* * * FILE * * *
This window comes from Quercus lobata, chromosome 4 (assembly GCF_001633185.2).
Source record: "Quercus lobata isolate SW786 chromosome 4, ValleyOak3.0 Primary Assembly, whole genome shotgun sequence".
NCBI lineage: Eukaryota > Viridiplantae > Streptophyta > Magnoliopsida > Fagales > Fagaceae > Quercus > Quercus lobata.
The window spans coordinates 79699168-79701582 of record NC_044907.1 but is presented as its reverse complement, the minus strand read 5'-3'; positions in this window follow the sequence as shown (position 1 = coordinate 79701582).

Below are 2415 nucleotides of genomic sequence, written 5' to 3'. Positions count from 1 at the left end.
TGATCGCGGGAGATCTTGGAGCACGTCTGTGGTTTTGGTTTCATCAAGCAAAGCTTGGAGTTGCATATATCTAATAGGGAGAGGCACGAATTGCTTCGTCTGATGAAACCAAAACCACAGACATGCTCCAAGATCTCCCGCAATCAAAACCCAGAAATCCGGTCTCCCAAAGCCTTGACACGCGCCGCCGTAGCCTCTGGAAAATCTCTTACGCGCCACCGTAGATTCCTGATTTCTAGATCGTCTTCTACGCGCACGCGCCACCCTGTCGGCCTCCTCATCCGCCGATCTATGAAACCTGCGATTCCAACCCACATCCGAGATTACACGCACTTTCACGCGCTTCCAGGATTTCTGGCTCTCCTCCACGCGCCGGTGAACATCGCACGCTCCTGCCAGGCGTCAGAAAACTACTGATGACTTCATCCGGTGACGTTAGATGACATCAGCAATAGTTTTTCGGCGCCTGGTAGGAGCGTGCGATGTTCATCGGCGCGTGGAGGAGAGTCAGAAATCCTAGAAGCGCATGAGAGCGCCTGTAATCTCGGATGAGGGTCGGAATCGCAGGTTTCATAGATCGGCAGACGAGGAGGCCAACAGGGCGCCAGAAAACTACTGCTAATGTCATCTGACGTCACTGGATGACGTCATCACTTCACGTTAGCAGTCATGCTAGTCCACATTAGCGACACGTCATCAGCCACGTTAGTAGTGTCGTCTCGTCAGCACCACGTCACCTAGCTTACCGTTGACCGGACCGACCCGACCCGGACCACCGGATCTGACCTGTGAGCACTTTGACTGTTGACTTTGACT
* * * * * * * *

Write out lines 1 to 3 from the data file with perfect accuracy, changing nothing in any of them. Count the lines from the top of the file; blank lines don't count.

This window comes from Quercus lobata, chromosome 4 (assembly GCF_001633185.2).
Source record: "Quercus lobata isolate SW786 chromosome 4, ValleyOak3.0 Primary Assembly, whole genome shotgun sequence".
NCBI lineage: Eukaryota > Viridiplantae > Streptophyta > Magnoliopsida > Fagales > Fagaceae > Quercus > Quercus lobata.